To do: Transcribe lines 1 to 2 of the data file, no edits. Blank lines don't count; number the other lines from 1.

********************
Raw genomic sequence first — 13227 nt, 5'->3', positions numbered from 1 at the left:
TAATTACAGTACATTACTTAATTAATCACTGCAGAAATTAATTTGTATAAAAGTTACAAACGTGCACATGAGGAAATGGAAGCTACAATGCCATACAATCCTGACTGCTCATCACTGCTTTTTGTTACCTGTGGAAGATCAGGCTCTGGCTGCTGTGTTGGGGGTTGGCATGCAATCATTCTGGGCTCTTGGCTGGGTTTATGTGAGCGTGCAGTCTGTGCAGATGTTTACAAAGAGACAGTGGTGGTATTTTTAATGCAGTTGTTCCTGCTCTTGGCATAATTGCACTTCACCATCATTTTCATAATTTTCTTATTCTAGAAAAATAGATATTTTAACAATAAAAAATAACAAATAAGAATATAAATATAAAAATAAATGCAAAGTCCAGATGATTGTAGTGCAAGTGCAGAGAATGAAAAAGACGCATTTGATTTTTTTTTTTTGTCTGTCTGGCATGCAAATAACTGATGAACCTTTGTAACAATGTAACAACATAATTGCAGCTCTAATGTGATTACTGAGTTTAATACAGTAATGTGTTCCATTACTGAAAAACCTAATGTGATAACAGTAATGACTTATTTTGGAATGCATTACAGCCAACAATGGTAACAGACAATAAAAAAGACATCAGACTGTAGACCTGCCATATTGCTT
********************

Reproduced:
Raw genomic sequence first — 13227 nt, 5'->3', positions numbered from 1 at the left:
TAATTACAGTACATTACTTAATTAATCACTGCAGAAATTAATTTGTATAAAAGTTACAAACGTGCACATGAGGAAATGGAAGCTACAATGCCATACAATCCTGACTGCTCATCACTGCTTTTTGTTACCTGTGGAAGATCAGGCTCTGGCTGCTGTGTTGGGGGTTGGCATGCAATCATTCTGGGCTCTTGGCTGGGTTTATGTGAGCGTGCAGTCTGTGCAGATGTTTACAAAGAGACAGTGGTGGTATTTTTAATGCAGTTGTTCCTGCTCTTGGCATAATTGCACTTCACCATCATTTTCATAATTTTCTTATTCTAGAAAAATAGATATTTTAACAATAAAAAATAACAAATAAGAATATAAATATAAAAATAAATGCAAAGTCCAGATGATTGTAGTGCAAGTGCAGAGAATGAAAAAGACGCATTTGATTTTTTTTTTTTGTCTGTCTGGCATGCAAATAACTGATGAACCTTTGTAACAATGTAACAACATAATTGCAGCTCTAATGTGATTACTGAGTTTAATACAGTAATGTGTTCCATTACTGAAAAACCTAATGTGATAACAGTAATGACTTATTTTGGAATGCATTACAGCCAACAATGGTAACAGACAATAAAAAAGACATCAGACTGTAGACCTGCCATATTGCTT